I had very high hopes for Illuminating Fashion.  This is a much larger book with literally TONS of wonderful illustrations, and like the Getty book is also a companion to a museum exhibit (this one at the Morgan Library in New York).  The book has a narrower focus, looking at France and the Netherlands from 1325 through 1515, once again using illuminated manuscripts as the main source.  The illustrations are great and there are enough of them in enough detail to justify the price, BUT the analysis is really rather poor.  It's pretty clear that the book was written by an art historian and not a costume historian.  The list of extant garments is incomplete, and the author makes some very strange and totally unsupported statements about construction that make this is a really bad source for a new costumer (things like the looser fitting sleeves of the 1330's being cut of a piece with the body of the gown, rather than cut separately and attached).  She also identifies an obviously fur-lined hood a frilled veil in one illustration.  Having so many wonderful illuminations with a narrow geographical focus laid out chronologically is really helpful and makes it much easier to see the rapid changes in fashion that were occurring during these years, so the book is a worthy addition if this is your area of interest, just be wary of the textual analysis.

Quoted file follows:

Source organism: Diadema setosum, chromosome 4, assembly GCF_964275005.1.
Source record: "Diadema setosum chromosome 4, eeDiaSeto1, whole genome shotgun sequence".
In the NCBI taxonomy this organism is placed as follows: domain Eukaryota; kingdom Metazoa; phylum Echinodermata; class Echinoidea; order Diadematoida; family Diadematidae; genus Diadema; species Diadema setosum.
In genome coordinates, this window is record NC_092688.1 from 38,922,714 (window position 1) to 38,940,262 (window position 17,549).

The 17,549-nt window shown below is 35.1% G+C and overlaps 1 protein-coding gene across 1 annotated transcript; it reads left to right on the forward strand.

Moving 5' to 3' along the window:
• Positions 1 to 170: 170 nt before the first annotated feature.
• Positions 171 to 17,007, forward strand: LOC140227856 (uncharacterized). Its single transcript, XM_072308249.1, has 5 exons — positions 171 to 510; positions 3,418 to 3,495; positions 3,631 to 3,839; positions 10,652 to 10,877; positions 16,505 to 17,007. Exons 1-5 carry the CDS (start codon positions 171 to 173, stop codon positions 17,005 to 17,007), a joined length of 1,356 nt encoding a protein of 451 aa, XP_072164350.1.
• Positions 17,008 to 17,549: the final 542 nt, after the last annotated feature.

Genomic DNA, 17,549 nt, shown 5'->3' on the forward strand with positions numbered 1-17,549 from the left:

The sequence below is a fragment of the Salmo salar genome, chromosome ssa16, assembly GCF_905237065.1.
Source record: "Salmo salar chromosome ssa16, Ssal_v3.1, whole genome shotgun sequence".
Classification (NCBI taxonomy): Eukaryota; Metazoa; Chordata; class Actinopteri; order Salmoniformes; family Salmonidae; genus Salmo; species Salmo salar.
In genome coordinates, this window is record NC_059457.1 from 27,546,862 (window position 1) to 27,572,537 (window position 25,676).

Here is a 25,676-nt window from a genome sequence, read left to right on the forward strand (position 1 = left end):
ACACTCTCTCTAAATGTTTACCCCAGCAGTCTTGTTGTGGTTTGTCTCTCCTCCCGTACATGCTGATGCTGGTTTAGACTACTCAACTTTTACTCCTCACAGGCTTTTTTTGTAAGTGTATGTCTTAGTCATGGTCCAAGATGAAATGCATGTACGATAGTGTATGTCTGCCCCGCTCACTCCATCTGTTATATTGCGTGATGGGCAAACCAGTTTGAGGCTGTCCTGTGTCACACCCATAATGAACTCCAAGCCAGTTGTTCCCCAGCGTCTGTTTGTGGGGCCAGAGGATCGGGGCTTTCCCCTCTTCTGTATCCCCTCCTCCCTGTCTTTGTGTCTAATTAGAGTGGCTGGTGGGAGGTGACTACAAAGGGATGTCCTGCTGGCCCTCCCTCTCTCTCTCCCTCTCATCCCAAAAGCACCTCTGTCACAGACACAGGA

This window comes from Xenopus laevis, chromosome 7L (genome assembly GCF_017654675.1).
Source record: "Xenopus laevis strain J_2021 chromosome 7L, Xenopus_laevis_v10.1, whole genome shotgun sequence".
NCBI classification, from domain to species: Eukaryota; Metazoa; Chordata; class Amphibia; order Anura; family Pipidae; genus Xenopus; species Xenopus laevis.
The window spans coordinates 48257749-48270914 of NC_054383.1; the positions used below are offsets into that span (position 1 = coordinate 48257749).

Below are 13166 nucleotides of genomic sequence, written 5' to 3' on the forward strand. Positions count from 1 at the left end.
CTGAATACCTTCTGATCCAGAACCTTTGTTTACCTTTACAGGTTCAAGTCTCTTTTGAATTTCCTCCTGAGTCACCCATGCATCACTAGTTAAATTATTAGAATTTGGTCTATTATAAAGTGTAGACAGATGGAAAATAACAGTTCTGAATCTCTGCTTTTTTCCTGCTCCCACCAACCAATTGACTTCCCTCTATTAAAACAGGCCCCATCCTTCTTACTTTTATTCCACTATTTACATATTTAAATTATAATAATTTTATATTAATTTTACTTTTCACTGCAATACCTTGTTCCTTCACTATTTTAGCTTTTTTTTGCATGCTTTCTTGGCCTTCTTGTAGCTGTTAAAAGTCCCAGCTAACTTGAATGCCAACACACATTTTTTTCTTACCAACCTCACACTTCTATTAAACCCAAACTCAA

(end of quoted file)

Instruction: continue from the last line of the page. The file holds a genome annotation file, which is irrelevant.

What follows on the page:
Wednesday, August 3, 2011

Finished gowns

The commission gowns I did as a fundraiser for my local SCA group as finally done!  These took longer than I would have liked, my vacation got in the way a bit as did a major cold/flu/plague and some life interruptions on the clients end as well, but it's finally done!  I still owe her a shift and pair of hose, but those can get done after Pennsic.  With any luck I'll get the shift done while she is at Pennsic, and get the hose at least cut out so I can fit them when she gets back.

The kirtle is an oatmeal colored linen, with long sleeves that button to the elbow and spiral lacing up the front.  Right now the lace is just a piece of ribbon.  Eventually it will be a nice fingerlooped cord, the client has a friend who does this so I don't need to supply that.  The eyelets are all hand-bound and the bodice seams are hand finished.

The over gown buttons down the front and has angel wing or trump sleeves which fold back a bit at the wrist to expose the kirtle sleeves.  I ended up with some extra fabric in the sleeve head so rather than re-cutting the sleeves I made some small pleats in the back of the sleeves.  I haven't seen this done on women's fitted gowns, but I have seen it on men's and it actually made the sleeve hand rather nicely so I'm ok with the small bit of pleating.  It was a better solution that loosing length in the sleeves.  The seams are machine finished on the inside, and everything is hand finished on the outside.